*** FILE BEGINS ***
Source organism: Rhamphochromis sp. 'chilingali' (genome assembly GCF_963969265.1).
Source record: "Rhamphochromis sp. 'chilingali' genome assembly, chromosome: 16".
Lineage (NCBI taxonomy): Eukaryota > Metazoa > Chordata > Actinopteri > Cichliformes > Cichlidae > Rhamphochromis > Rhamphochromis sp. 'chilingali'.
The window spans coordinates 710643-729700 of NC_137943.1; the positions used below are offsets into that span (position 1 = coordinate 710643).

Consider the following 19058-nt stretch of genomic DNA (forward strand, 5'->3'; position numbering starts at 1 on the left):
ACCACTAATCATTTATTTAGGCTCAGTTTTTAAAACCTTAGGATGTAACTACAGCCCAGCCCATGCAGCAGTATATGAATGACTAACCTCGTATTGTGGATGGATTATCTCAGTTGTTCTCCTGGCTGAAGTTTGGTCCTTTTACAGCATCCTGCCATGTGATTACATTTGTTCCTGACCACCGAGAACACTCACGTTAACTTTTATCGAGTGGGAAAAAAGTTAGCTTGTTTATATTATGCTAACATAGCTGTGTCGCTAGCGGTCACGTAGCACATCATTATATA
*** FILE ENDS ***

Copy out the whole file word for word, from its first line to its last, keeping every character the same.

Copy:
Source organism: Rhamphochromis sp. 'chilingali' (genome assembly GCF_963969265.1).
Source record: "Rhamphochromis sp. 'chilingali' genome assembly, chromosome: 16".
Lineage (NCBI taxonomy): Eukaryota > Metazoa > Chordata > Actinopteri > Cichliformes > Cichlidae > Rhamphochromis > Rhamphochromis sp. 'chilingali'.
The window spans coordinates 710643-729700 of NC_137943.1; the positions used below are offsets into that span (position 1 = coordinate 710643).

Consider the following 19058-nt stretch of genomic DNA (forward strand, 5'->3'; position numbering starts at 1 on the left):
ACCACTAATCATTTATTTAGGCTCAGTTTTTAAAACCTTAGGATGTAACTACAGCCCAGCCCATGCAGCAGTATATGAATGACTAACCTCGTATTGTGGATGGATTATCTCAGTTGTTCTCCTGGCTGAAGTTTGGTCCTTTTACAGCATCCTGCCATGTGATTACATTTGTTCCTGACCACCGAGAACACTCACGTTAACTTTTATCGAGTGGGAAAAAAGTTAGCTTGTTTATATTATGCTAACATAGCTGTGTCGCTAGCGGTCACGTAGCACATCATTATATA